I approach the topic and practice of human rewilding very much through the lens of mindfulness, which I define as “nonjudgmental, present-moment awareness.” The philosophies, methodologies, and practices of yoga also inform how I engage with rewilding as a practice. Being outside, exploring the natural world, supports a calm and alert state of mind, but learning to deepen and stabilize that state through breathing practices, meditation, and other nature-connection techniques can make your experience even more rewarding.

As my own calling to pursue this path began to take shape through the years, the need for this important work has been building across the world. With the average American now on a screen for 11 hours a day on average and spending 90 percent of their life indoors, disconnection from self, community, and nature is growing. We see the effects in rising levels of depression, anxiety, and a host of other mental-health challenges, along with an accelerating crisis in our global environment, from climate change and species loss to plastic gyres in the world’s oceans and resource conflicts. Rewilding can’t solve all these issues quickly, but I believe it can help to support a reconnection between humans and the living earth. Part of this reconnection is a remembering of what is important and essential: clean air and water, healthy ecosystems, food, water, shelter, good company …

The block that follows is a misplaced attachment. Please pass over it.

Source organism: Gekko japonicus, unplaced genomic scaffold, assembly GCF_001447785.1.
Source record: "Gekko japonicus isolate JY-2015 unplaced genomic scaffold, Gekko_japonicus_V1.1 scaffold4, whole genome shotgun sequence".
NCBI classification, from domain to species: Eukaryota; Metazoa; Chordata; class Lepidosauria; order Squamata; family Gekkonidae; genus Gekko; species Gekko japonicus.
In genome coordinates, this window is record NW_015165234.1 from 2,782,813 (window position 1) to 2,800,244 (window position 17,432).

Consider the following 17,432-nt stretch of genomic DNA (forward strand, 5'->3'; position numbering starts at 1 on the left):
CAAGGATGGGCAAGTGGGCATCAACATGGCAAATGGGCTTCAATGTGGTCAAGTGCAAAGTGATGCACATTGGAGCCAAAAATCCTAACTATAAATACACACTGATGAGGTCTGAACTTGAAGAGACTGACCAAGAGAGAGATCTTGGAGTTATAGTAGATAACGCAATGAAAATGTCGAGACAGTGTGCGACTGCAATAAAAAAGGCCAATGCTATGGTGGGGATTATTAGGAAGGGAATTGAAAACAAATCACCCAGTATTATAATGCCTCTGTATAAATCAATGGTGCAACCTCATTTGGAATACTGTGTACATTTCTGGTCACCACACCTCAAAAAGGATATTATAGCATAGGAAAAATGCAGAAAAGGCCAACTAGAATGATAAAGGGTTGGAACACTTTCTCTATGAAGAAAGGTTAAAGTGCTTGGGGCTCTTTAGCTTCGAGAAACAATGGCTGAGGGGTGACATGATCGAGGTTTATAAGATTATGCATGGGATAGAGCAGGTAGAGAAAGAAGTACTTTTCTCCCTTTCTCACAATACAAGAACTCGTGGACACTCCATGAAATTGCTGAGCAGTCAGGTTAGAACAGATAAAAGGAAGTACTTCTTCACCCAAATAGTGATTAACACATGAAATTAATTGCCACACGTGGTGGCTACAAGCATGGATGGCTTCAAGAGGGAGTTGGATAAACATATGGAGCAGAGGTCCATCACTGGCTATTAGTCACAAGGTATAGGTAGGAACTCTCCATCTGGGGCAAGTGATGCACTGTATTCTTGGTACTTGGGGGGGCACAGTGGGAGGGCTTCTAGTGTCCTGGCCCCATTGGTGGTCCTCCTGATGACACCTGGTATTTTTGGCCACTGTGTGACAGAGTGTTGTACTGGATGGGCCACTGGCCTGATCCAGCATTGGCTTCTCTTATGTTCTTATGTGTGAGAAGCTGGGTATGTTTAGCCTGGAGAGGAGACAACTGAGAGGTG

Burying our heads in our screens and air conditioning will not help us adapt to the new world we are living into. But stepping outdoors, lifting our noses to the sky, smelling the wind, and becoming students of nature can. If we are to adapt to the times we are living in, if we are to respond with skill to the real-life conditions on our home planet, we need to be aware and alert, and we need to know basic skills to help us stay close to the wisdom of nature.

Rewilding can help us take a deep breath, walk with our feet on the ground, and sit by a fire as we listen to the wind in the trees. It can help us settle back into a wisdom that is older than language and written history, something foundational to who we are. It can help us to remember what we are, where we belong and how much we have to be grateful for on this precious planet. The seasons still turn and birds still sing in the trees. We can all take a few minutes to breathe, we can learn who we share this land with, and we can become a part of our forests and wild communities again. We just need to slow down and open up our senses to the wonder that is all around us.

Micah Mortali, Director of Outdoor Education and Programming and longtime Kripalu Yoga teacher, is the Dean and Founder of the Kripalu School of Mindful Outdoor Leadership and author of Rewilding.